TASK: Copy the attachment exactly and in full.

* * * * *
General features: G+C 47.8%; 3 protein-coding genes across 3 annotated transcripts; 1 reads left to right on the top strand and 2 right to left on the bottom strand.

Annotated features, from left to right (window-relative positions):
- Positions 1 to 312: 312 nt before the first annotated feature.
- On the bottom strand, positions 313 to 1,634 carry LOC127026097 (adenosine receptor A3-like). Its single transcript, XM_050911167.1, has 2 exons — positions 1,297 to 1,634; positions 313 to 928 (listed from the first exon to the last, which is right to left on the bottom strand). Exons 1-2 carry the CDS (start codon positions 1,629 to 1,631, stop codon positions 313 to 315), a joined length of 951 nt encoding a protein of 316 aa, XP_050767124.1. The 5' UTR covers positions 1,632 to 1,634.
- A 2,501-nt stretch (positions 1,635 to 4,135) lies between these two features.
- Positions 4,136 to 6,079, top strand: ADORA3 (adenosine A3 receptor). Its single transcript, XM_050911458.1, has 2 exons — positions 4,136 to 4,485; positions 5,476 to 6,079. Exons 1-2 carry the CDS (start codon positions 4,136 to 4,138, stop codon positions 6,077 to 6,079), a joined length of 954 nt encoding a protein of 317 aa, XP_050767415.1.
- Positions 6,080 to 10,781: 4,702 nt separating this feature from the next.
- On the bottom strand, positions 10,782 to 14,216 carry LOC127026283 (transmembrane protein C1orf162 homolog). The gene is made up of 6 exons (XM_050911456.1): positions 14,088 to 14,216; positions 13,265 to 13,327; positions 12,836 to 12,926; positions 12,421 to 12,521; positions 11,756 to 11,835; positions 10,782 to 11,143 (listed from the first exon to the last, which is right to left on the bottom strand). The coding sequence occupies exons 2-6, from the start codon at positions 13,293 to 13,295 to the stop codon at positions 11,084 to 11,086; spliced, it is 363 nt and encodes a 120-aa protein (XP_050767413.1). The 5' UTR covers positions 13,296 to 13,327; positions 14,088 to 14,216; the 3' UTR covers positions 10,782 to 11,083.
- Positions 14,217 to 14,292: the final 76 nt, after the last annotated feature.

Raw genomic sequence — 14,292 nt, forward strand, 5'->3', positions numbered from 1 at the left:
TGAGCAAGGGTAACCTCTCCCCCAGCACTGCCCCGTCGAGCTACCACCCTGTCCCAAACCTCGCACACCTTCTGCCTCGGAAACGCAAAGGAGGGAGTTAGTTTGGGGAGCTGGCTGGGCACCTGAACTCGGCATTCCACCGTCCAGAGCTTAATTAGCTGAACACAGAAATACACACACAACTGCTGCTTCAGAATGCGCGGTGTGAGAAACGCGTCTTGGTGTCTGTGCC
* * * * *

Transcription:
General features: G+C 47.8%; 3 protein-coding genes across 3 annotated transcripts; 1 reads left to right on the top strand and 2 right to left on the bottom strand.

Annotated features, from left to right (window-relative positions):
- Positions 1 to 312: 312 nt before the first annotated feature.
- On the bottom strand, positions 313 to 1,634 carry LOC127026097 (adenosine receptor A3-like). Its single transcript, XM_050911167.1, has 2 exons — positions 1,297 to 1,634; positions 313 to 928 (listed from the first exon to the last, which is right to left on the bottom strand). Exons 1-2 carry the CDS (start codon positions 1,629 to 1,631, stop codon positions 313 to 315), a joined length of 951 nt encoding a protein of 316 aa, XP_050767124.1. The 5' UTR covers positions 1,632 to 1,634.
- A 2,501-nt stretch (positions 1,635 to 4,135) lies between these two features.
- Positions 4,136 to 6,079, top strand: ADORA3 (adenosine A3 receptor). Its single transcript, XM_050911458.1, has 2 exons — positions 4,136 to 4,485; positions 5,476 to 6,079. Exons 1-2 carry the CDS (start codon positions 4,136 to 4,138, stop codon positions 6,077 to 6,079), a joined length of 954 nt encoding a protein of 317 aa, XP_050767415.1.
- Positions 6,080 to 10,781: 4,702 nt separating this feature from the next.
- On the bottom strand, positions 10,782 to 14,216 carry LOC127026283 (transmembrane protein C1orf162 homolog). The gene is made up of 6 exons (XM_050911456.1): positions 14,088 to 14,216; positions 13,265 to 13,327; positions 12,836 to 12,926; positions 12,421 to 12,521; positions 11,756 to 11,835; positions 10,782 to 11,143 (listed from the first exon to the last, which is right to left on the bottom strand). The coding sequence occupies exons 2-6, from the start codon at positions 13,293 to 13,295 to the stop codon at positions 11,084 to 11,086; spliced, it is 363 nt and encodes a 120-aa protein (XP_050767413.1). The 5' UTR covers positions 13,296 to 13,327; positions 14,088 to 14,216; the 3' UTR covers positions 10,782 to 11,083.
- Positions 14,217 to 14,292: the final 76 nt, after the last annotated feature.

Raw genomic sequence — 14,292 nt, forward strand, 5'->3', positions numbered from 1 at the left:
TGAGCAAGGGTAACCTCTCCCCCAGCACTGCCCCGTCGAGCTACCACCCTGTCCCAAACCTCGCACACCTTCTGCCTCGGAAACGCAAAGGAGGGAGTTAGTTTGGGGAGCTGGCTGGGCACCTGAACTCGGCATTCCACCGTCCAGAGCTTAATTAGCTGAACACAGAAATACACACACAACTGCTGCTTCAGAATGCGCGGTGTGAGAAACGCGTCTTGGTGTCTGTGCC